Facts and resources

The Early Start Denver Model Training Program is committed to learning more and doing more to reduce barriers and increase our outreach and support for families and children with ASD.  We understand the importance of approaching all families with cultural humility and of learning to be better listeners in order to be better helpers and supports.

According to The National Guideline for the Assessment and Diagnosis of Autism Spectrum Disorders in Australia (Whitehouse et al, 2018), ASD is defined as:

"Autism Spectrum Disorder (ASD) is the collective term for a group of neurodevelopmental disorders characterised by persistent deficits in social communication and social interaction and by repetitive patterns of behaviour and restricted interests."

Promoting brain development

ESDM actively reduces difficulties by promoting brain development

  • Teaching skills during early years when rapid learning occurs
  • Redirecting the child's focus of attention back to people
  • Using effective engagement in all of our interactions
  • Teaching many skills at once, so we are stimulating connectivity between differents parts of the brain

Worldwide, the prevalence of Autism is 1 in 59 children.

Autism diagnosis is 4-5 times more common in males. However, current research studies are interested in females and how Autism can present quite differently in girls.

Autism tends to emerge in the early childhood years, between 2 and 3 years of age.

Father and child having a picnic on the grass

Scientific research has gained a lot of knowledge about early brain development and its role in early learning.

Everyday routines and experiences have an important role in shaping the child's brain for learning.

Even though we know that genes set the stage for development, its the early experiences that actually stimulate the brain.

The brain processes information by forming connections and networks. These connections are called synapses.

Educator playing with children

Our genetic code is always responding to our environment. Autism seems to be caused by a combination of autism risk genes and environmental factors.

If a child goes on to develop Autism due to these combining factors, it's important to understand that biology isn't destiny.

Birdseye view of an adult playing with blocks with children

Rapid learning rates occur before the age of 3, because synapses are formed at a faster rate than at any other time in our lives.

Repeated use of a behaviour or skill strengthens a synapse.

Those that are rarely used are weakened.

The infant with ASD pays less and less attention to people.

Instead of focusing on people, they tend to focus on objects and unusual details in their environments.

So the synapses in those areas of the brain and strengthened

Child looking at mothers eye with a magnifying glass

Resources

Engagement team member Elizabeth Aylward Empowering Autistic and Neurodivergent Communities through research and practice
Mother sitting with toddler and infant on a couch. They are interacting with a tablet PLAY & LEARN TOGETHER: A FREE ONLINE RESOURCE FOR PARENTS AND CARERS
Leanne Gibbs and Liz Aylward sitting in lounge chairs, having a discussion EXPERT INSIGHT: A PLAY-BASED APPROACH TO HELPING CHILDREN WITH ASD

Play Partner Decision Tree

Action plan

Step one

Approach the child when he/she is playing with an enjoyable activity

  • Sit near/opposite child and back up if he/she fusses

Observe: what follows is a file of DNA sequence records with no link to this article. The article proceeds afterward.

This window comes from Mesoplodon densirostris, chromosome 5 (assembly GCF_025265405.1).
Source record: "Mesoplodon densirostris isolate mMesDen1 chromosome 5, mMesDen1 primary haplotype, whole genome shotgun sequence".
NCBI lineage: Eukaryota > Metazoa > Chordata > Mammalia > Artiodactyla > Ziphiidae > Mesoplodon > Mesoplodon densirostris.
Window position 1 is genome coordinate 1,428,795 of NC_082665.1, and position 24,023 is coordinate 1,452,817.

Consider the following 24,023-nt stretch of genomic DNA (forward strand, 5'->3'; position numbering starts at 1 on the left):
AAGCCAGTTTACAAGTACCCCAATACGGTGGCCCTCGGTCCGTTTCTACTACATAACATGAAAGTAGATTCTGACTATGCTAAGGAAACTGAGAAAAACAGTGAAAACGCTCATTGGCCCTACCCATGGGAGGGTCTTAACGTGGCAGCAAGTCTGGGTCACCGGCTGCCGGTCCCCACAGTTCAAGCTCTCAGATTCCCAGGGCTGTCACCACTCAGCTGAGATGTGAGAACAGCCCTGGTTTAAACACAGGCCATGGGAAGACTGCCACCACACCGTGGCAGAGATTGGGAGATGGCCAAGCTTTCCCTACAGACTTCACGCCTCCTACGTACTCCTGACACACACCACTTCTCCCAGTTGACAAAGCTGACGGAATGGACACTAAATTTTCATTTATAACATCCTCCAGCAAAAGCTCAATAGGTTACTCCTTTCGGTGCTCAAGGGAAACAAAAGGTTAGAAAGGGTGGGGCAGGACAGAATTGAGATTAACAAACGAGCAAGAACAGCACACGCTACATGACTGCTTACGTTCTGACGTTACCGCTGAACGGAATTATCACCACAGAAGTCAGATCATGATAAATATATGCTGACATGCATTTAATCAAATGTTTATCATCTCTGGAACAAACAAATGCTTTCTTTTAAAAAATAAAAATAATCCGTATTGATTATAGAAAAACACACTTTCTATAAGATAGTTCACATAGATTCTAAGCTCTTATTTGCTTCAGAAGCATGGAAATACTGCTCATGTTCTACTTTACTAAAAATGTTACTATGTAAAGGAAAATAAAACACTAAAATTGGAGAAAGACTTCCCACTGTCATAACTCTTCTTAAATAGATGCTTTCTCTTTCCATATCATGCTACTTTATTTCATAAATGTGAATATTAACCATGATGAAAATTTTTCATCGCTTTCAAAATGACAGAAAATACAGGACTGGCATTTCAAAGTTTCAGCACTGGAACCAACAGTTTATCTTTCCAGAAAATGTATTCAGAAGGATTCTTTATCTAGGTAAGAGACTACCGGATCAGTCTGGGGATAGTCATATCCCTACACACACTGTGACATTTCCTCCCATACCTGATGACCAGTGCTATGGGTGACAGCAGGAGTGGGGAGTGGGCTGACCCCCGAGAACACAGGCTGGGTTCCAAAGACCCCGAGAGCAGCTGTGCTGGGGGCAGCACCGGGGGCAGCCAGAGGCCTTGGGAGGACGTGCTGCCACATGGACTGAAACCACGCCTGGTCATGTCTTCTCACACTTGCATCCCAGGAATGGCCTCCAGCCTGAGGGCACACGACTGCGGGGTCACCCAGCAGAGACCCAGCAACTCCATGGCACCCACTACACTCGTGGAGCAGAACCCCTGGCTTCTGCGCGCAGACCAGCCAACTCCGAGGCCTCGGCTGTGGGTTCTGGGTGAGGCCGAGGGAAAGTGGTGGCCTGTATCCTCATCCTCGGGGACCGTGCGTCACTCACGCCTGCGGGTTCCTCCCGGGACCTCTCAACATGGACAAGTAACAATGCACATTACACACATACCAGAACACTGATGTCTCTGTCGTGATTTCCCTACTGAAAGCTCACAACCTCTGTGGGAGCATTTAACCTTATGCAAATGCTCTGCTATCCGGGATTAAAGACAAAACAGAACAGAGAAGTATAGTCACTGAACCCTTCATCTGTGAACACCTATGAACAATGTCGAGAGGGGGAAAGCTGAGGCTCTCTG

• Watch, smile, comment positively

The goal is to have the child accept your presence

Step two

Narrate the child’s actions using only one word, comment on:

  • Materials
  • How the child is using the materials
  • Don’t worry about touching materials or teaching yet

The goal is to slowly increase your involvement without challenging the child

Step three

Slowly involve yourself in play

  • Offer materials
  • Make sure you have 2 of each
  • Only touch materials not yet claimed by the child
  • Continue to narrate

The goal is for the child to watch you hand the materials over, eye contact to receive the materials is not necessary at this point

Step four

Be helpful

  • Place objects in sealed containers when he/she is not looking
  • Show new toys he/she cannot operate on their own
  • Be sure to give the item straight back when you have helped

The goal is for the child to see you being helpful with materials

 

 

 

Step one

Follow steps 1-4 from the Supportive Play Partner plan above.

If the child is still engaged, proceed with the following

  • Imitate all child’s sounds and actions
  • Imitate his/her actions with same materials
  • Use one word to narrate the each action

The goal is to gain eye contact to your face and materials, and to find the smile.

Step two

Start offering choices

  • For every 3 times you imitate the child, offer a choice related to the play eg. Roll or crash?
  • Don’t worry about eye contact yet

The goal is for the child to become more active in decision making and to increase the length of the activity.

Step three

Slowly increase your play ideas

  • For every 3 times you offer a choice, ask him/ her to do something in the play (put/show/give etc)
  • Make sure there is a fun reward in you face and voice, so that the consequence is worth the effort

The goal is for the child to become more active and take turns following your ideas in play.

Step four

Provide teaching opportunities

  • For every 3 times you provide a fun reward, have the child respond to your teaching cue with a nonverbal behaviour (eye contact, gesture, body movement)
  • The behaviour needs to be directed towards you and relate to the activity
  • Accept all attempts and reward the child with big smile and voice

The goal is to have the child use an intentional behaviour in response to your cue (antecedent), followed by the reward (consequence).

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